Analysis – April 2022
The UNFPA (United Nations Population Fund) report “Seeing the Unseen: The case for action in the neglected crisis of unintended pregnancy,” purports to:
- describe the extent of “unintended pregnancies” throughout the world
- discuss the socio-economic and health consequences for women,
- offer recommendations for reducing the number of unintended pregnancies.
In this analysis, we discuss the scientific reliability, limitations, and drawbacks of the WHO’s approach for evaluating this topic.
- Analyzing the numbers of unintended pregnancies worldwide
This latest report states that every year, almost half of all pregnancies worldwide are unintended: “this is the percentage of pregnancies that do not result from a deliberate choice on the part of women and girls in the world”.
The asserted number of 50% of all unintended pregnancies originates from the 48% projected by The Lancet Global Health Journal  in July 2020 on pregnancies and abortion worldwide and by region. This figure for an overall global average is inferred from using an average estimate of 121 million unintended pregnancies in a range varying 112.8 to 131.5 million with a low uncertainty interval of 80%. This dubious estimate corresponds to a global annual rate of 64 unintended pregnancies per 1000 women of childbearing age (estimate between 60 and 70 with an uncertainty interval of 80%).
The UNFPA report is based on another study published by the same authors in 2022 in the British Medical Journal (BMJ). It gives a detailed analysis of 150 countries and gives estimates on the incidence of unwanted pregnancies and abortions . Upon close examination, it is noteworthy that the uncertainty intervals can vary quite significantly between different countries. Even when focusing on European and North American countries, we can observe particularly wide ranges in the data. In France, for example, the annual rate of unintended pregnancies per 1000 women is estimated to be between 26 – 34 whereas in Romania it is between 31 – 70 and in Russia between 48 – 90 (with an 80% uncertainty interval).
Moreover, the divergences are much greater in other parts of the world.
Ranking of European and North American countries according to the rate of unintended pregnancies per 1000 women of childbearing age (from )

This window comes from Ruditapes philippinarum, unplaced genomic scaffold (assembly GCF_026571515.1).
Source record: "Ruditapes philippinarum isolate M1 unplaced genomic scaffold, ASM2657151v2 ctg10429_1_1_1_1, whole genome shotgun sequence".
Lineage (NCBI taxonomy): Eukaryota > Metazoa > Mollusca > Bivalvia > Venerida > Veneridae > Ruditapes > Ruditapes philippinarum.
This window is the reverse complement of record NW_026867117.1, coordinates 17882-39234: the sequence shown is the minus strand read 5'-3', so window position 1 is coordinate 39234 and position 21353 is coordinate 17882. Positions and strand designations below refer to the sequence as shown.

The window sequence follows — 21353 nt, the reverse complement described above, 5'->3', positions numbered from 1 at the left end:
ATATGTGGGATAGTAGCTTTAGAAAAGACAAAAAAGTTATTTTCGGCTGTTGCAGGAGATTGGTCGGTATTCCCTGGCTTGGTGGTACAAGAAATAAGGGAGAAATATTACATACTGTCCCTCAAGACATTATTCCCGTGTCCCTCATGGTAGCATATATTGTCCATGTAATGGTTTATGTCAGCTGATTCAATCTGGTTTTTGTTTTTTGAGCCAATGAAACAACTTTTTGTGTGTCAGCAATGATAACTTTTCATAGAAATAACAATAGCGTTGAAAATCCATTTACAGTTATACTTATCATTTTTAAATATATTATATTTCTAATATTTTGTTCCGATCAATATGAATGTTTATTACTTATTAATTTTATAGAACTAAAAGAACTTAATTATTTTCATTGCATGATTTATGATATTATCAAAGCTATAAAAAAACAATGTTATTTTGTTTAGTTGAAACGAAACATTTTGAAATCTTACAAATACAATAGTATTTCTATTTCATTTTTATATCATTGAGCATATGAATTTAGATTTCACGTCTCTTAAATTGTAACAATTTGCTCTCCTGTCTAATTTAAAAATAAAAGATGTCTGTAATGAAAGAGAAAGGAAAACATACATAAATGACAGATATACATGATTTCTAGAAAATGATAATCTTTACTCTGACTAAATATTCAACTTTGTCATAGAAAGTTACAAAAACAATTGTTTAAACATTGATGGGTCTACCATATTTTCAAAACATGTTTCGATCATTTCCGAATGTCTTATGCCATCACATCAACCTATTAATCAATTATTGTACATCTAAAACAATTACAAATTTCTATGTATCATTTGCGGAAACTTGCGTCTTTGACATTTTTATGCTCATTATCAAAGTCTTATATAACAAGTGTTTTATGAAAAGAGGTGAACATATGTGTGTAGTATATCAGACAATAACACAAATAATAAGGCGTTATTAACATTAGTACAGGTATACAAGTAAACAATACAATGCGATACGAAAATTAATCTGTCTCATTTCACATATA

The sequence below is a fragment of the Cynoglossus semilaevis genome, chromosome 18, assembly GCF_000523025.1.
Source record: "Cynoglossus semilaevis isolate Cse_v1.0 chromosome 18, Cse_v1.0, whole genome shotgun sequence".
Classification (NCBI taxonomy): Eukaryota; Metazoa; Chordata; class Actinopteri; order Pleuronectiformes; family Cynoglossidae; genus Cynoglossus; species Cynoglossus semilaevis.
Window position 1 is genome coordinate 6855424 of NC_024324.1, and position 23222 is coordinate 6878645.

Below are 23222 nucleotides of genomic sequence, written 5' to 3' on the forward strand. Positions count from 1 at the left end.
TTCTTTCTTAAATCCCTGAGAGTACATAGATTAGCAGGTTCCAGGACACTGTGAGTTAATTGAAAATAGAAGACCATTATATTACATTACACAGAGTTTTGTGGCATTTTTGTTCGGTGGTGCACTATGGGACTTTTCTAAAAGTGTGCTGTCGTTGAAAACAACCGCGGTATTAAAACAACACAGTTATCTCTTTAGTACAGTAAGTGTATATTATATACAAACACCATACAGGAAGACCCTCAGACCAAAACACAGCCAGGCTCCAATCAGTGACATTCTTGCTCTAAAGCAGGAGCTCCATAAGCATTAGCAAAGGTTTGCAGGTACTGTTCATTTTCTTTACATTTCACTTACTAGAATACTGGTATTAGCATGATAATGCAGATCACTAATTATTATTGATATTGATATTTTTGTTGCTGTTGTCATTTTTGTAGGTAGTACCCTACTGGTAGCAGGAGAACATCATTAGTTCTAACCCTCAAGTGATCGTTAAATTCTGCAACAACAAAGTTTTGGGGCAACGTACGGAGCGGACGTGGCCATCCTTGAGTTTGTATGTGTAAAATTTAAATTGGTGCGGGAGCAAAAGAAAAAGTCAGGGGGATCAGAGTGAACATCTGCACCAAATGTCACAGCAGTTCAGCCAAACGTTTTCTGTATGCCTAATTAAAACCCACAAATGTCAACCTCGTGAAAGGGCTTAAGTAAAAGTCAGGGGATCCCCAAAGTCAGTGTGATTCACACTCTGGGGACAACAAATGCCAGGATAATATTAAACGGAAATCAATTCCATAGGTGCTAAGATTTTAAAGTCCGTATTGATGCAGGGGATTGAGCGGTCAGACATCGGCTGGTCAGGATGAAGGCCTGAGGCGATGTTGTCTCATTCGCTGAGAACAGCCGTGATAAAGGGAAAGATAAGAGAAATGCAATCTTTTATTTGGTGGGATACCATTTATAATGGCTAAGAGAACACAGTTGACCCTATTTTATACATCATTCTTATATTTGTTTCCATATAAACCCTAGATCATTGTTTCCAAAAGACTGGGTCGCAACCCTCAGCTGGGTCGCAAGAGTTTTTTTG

In addition to the question of how these estimates are calculated, some countries are not even included in the BMJ study  nor in the UNFPA report. Subsequently, this means data is lacking for all the North African countries (Algeria, Tunisia, Morocco, Libya, Egypt …) and the Arabian Peninsula (Saudi Arabia, Qatar, Yemen…). Nonetheless, in these regions referred to as Western Asia and North Africa, the authors estimated the rate of unintended pregnancies  to be between 67 and 114/1000 which means a difference of 47. This region is thereby attributed to having the largest worldwide difference: compared to 10 in sub-Saharan Africa, 11 in Central and Southern Asia, 25 in Eastern and Southeastern Asia, 18 in Latin America, 6 in Europe and North America, 13 in Australia and New Zealand. Finally, the UNFPA report does not provide estimates for 55 out of the total of 203 countries and territories. Consequently, given the lack of reliable data, the claim asserting that half of the world’s pregnancies are unintended is difficult to consider as being factual.
- Qualitative analysis on the concept of unintended pregnancy
Bias n°1: The limitations of the classification used
According to the report, “Most current estimates of the incidence of unintended pregnancies are derived from questions used in population-based surveys, such as Demographic and Health Surveys (DHS) in low-income countries. The DHS asks women a single question about each pregnancy that occurred, up to five years in the past. It is usually a version of: “At the time you became pregnant, did you want to become pregnant then, did you want to wait until later, or did you not want to have any (more) children at all? “Women who respond that they did not want to become pregnant or that they wanted to wait are automatically classified as unintended pregnancies.”
However, unintended pregnancies are composed of two very different situations:
- Unintended/unwanted pregnancies for women who do not want or no longer want to have children.
- Unexpected/unplanned pregnancies occurring in a woman’s life before what she had planned.
In the report, no distinction is made between these two types of pregnancy.